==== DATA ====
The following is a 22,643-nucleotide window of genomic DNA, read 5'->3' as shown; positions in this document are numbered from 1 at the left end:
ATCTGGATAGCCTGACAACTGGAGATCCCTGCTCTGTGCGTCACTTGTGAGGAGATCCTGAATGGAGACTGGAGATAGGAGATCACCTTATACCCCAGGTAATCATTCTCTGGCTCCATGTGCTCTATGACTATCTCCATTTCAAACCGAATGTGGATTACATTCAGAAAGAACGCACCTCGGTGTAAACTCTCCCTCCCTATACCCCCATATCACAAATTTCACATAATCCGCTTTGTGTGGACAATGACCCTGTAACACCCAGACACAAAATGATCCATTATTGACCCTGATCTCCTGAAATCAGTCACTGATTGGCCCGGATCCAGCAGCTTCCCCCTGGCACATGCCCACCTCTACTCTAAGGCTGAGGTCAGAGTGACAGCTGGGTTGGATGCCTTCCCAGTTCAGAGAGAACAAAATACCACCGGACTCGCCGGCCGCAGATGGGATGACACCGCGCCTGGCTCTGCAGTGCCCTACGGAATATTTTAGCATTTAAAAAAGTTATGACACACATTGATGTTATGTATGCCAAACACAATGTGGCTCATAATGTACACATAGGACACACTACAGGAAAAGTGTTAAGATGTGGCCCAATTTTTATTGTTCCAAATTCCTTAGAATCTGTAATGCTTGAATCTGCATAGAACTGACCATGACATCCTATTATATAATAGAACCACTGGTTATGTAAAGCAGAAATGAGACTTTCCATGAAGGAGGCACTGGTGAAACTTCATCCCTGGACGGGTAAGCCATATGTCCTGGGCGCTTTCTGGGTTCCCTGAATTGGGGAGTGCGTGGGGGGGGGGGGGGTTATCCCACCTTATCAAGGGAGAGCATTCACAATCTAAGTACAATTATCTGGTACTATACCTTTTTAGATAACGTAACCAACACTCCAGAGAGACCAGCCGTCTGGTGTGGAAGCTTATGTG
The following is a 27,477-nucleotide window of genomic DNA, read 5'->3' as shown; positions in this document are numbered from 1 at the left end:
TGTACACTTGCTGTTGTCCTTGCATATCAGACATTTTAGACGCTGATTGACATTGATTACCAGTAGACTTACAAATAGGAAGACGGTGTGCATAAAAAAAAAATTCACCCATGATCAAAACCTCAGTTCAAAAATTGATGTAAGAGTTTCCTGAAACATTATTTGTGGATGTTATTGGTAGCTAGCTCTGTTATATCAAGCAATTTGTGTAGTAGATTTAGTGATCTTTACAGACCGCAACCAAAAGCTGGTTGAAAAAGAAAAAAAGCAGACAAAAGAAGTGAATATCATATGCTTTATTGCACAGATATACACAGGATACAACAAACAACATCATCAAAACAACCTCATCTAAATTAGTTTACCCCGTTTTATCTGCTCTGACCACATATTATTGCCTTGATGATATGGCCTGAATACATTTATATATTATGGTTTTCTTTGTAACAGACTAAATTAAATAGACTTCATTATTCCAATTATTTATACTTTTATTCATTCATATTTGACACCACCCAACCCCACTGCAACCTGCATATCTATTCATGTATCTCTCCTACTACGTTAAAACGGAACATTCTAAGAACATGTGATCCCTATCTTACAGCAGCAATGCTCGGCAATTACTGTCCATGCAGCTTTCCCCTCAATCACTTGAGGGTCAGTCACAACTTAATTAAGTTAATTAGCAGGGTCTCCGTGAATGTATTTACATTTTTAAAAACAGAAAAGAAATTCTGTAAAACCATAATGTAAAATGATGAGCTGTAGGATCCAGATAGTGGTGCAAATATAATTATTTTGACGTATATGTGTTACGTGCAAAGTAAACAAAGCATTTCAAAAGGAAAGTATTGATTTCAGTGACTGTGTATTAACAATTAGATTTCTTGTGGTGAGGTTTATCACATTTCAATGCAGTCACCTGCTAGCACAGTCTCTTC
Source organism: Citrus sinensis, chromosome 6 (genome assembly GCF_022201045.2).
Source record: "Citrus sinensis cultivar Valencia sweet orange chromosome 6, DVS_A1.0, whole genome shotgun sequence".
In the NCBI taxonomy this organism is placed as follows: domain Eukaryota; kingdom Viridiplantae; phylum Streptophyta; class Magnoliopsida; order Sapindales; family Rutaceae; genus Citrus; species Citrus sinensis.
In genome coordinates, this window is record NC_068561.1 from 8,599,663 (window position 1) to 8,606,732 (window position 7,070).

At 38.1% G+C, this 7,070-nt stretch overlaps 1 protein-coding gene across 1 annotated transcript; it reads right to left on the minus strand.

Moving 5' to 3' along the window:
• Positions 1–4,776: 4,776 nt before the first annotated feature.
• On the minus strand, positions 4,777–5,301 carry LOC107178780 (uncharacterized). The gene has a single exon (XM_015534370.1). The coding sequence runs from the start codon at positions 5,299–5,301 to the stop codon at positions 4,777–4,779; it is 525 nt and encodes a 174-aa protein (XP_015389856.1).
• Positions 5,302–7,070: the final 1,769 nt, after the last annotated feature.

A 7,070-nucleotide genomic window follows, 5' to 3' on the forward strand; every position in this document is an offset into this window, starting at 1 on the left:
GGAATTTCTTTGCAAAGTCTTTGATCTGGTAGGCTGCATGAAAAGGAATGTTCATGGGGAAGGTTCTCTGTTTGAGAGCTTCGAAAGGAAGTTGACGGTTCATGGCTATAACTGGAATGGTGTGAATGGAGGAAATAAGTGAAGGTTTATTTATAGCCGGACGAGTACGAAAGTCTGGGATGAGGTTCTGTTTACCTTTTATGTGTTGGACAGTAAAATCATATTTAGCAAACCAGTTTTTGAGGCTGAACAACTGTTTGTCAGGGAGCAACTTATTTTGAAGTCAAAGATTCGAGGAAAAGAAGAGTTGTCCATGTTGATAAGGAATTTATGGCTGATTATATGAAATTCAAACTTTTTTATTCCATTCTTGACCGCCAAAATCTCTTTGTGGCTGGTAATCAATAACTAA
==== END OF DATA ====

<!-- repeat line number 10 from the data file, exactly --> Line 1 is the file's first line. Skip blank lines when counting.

Moving 5' to 3' along the window: